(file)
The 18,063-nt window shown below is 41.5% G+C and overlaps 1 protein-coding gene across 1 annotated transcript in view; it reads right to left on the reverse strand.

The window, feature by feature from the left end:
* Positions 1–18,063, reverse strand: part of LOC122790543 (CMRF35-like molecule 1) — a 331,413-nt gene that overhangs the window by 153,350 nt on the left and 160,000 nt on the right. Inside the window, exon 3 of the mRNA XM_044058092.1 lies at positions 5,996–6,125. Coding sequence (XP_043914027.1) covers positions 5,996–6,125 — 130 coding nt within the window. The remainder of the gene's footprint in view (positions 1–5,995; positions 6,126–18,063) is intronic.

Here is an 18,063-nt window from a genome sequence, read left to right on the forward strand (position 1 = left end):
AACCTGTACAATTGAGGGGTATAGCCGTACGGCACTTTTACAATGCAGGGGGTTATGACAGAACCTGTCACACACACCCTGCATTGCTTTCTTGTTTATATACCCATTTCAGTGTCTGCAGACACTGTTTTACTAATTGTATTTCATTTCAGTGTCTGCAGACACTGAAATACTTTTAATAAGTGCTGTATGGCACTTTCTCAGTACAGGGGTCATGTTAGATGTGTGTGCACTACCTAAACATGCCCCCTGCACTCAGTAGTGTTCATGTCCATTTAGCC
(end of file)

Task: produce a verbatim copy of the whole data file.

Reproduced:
The 18,063-nt window shown below is 41.5% G+C and overlaps 1 protein-coding gene across 1 annotated transcript in view; it reads right to left on the reverse strand.

The window, feature by feature from the left end:
* Positions 1–18,063, reverse strand: part of LOC122790543 (CMRF35-like molecule 1) — a 331,413-nt gene that overhangs the window by 153,350 nt on the left and 160,000 nt on the right. Inside the window, exon 3 of the mRNA XM_044058092.1 lies at positions 5,996–6,125. Coding sequence (XP_043914027.1) covers positions 5,996–6,125 — 130 coding nt within the window. The remainder of the gene's footprint in view (positions 1–5,995; positions 6,126–18,063) is intronic.

Here is an 18,063-nt window from a genome sequence, read left to right on the forward strand (position 1 = left end):
AACCTGTACAATTGAGGGGTATAGCCGTACGGCACTTTTACAATGCAGGGGGTTATGACAGAACCTGTCACACACACCCTGCATTGCTTTCTTGTTTATATACCCATTTCAGTGTCTGCAGACACTGTTTTACTAATTGTATTTCATTTCAGTGTCTGCAGACACTGAAATACTTTTAATAAGTGCTGTATGGCACTTTCTCAGTACAGGGGTCATGTTAGATGTGTGTGCACTACCTAAACATGCCCCCTGCACTCAGTAGTGTTCATGTCCATTTAGCC